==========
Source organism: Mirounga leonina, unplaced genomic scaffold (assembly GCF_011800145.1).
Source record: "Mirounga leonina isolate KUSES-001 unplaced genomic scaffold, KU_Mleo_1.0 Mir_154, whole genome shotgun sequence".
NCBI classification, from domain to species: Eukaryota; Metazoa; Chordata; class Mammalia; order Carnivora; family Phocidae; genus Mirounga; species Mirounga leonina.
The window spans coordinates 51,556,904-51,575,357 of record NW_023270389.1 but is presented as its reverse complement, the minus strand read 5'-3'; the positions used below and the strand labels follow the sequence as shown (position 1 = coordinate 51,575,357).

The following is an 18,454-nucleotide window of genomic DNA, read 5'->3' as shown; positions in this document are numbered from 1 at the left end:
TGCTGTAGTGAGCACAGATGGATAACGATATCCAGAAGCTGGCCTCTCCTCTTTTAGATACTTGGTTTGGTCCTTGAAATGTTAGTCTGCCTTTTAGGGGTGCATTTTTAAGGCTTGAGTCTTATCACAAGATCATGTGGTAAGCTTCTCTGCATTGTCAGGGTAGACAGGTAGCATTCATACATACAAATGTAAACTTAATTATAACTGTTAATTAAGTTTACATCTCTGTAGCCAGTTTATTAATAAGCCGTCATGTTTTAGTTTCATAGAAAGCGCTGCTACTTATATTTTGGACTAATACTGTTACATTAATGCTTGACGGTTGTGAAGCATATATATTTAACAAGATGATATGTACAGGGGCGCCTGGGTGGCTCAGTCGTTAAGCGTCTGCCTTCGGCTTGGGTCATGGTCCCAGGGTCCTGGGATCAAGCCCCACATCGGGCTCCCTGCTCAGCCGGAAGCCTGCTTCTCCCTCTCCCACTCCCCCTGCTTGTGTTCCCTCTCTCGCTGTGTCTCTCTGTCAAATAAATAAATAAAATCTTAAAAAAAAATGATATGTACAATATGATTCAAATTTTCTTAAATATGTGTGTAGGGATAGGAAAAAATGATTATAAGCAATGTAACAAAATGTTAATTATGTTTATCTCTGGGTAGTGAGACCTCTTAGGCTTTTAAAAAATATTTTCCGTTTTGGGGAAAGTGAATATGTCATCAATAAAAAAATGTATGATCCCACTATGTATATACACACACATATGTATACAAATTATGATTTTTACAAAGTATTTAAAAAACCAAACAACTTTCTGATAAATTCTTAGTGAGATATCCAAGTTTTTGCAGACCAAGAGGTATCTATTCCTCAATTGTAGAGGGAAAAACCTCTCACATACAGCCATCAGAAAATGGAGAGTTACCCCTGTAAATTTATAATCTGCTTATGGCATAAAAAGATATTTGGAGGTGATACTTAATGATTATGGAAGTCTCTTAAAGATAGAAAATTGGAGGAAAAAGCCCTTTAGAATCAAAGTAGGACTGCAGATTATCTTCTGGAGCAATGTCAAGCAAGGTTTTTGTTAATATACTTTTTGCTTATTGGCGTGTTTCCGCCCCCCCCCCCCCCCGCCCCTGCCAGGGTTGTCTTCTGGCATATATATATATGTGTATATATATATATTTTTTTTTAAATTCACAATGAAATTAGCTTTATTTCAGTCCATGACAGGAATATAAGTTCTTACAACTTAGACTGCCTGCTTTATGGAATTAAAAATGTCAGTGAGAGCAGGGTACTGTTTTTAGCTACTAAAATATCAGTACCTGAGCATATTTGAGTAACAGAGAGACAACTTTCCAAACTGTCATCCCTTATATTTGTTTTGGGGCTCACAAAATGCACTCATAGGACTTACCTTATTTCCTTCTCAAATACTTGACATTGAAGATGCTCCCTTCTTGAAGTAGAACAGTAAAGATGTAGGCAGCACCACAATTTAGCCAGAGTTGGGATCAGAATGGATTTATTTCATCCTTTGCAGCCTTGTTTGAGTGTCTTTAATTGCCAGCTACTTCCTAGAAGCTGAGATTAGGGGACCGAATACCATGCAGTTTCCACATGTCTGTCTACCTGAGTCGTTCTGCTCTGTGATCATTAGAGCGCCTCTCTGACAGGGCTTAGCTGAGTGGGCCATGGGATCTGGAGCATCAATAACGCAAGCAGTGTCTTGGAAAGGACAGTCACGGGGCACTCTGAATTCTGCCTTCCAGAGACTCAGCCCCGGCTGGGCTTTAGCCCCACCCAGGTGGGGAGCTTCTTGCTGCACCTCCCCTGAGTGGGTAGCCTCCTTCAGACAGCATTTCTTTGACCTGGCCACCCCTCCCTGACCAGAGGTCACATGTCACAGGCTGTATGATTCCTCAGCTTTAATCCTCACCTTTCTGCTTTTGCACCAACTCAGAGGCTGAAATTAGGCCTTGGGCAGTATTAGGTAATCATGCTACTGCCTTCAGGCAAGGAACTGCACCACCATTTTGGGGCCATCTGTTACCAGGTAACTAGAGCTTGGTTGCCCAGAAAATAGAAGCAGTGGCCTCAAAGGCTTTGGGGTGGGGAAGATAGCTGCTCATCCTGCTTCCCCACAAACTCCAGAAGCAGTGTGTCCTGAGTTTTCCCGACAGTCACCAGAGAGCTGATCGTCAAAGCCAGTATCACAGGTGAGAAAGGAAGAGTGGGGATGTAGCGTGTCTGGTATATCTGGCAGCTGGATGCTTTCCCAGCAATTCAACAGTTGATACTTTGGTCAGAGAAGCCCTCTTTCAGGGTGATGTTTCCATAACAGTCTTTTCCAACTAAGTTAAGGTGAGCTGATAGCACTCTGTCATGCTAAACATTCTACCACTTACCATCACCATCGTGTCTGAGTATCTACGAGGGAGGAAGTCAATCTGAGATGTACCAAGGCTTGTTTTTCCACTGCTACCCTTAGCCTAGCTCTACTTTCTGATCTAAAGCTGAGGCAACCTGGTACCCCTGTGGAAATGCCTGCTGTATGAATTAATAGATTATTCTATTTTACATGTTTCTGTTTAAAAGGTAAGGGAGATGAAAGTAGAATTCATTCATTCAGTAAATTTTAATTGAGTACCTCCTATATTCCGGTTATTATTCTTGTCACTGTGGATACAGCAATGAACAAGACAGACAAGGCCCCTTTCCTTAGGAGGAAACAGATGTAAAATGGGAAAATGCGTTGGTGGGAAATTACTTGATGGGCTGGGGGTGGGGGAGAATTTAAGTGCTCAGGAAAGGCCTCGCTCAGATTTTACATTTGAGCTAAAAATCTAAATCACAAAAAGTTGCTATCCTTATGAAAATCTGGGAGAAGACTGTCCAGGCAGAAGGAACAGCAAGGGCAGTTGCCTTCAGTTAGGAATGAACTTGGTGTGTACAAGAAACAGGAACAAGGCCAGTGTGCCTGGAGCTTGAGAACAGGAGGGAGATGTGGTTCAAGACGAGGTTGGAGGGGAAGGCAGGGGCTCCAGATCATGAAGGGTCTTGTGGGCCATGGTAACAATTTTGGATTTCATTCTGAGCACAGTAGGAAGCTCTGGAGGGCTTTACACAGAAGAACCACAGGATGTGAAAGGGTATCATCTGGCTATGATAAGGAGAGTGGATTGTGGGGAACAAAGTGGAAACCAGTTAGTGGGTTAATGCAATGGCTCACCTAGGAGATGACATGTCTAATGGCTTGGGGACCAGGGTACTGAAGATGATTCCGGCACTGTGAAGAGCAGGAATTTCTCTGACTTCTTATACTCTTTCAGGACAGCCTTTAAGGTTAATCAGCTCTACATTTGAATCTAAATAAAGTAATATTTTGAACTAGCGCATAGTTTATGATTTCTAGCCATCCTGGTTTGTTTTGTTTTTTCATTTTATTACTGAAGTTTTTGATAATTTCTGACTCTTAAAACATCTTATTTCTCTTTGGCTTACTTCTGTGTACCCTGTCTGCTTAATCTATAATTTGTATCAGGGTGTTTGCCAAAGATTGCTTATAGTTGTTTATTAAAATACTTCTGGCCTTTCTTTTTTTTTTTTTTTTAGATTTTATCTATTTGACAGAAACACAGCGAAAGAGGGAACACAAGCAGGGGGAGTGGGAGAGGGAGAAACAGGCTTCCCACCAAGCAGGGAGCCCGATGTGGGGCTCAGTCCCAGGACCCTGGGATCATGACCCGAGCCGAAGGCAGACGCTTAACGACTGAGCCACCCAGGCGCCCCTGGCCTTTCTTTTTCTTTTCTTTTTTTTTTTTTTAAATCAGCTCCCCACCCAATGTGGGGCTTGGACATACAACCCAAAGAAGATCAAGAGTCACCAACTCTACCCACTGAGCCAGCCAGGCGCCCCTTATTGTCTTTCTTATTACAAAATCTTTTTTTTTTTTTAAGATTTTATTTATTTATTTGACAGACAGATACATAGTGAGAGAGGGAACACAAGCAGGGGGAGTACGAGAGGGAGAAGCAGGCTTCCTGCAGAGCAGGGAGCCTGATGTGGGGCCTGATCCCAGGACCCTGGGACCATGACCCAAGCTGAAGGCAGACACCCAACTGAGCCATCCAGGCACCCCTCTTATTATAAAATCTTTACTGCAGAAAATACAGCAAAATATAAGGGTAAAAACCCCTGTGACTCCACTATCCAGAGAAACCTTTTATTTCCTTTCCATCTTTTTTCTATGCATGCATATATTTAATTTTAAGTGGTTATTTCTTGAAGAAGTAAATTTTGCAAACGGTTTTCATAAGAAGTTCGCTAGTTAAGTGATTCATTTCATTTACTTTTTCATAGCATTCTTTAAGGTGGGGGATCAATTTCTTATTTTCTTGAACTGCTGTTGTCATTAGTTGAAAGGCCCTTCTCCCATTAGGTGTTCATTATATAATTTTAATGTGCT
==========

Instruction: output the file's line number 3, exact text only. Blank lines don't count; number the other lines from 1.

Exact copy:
NCBI classification, from domain to species: Eukaryota; Metazoa; Chordata; class Mammalia; order Carnivora; family Phocidae; genus Mirounga; species Mirounga leonina.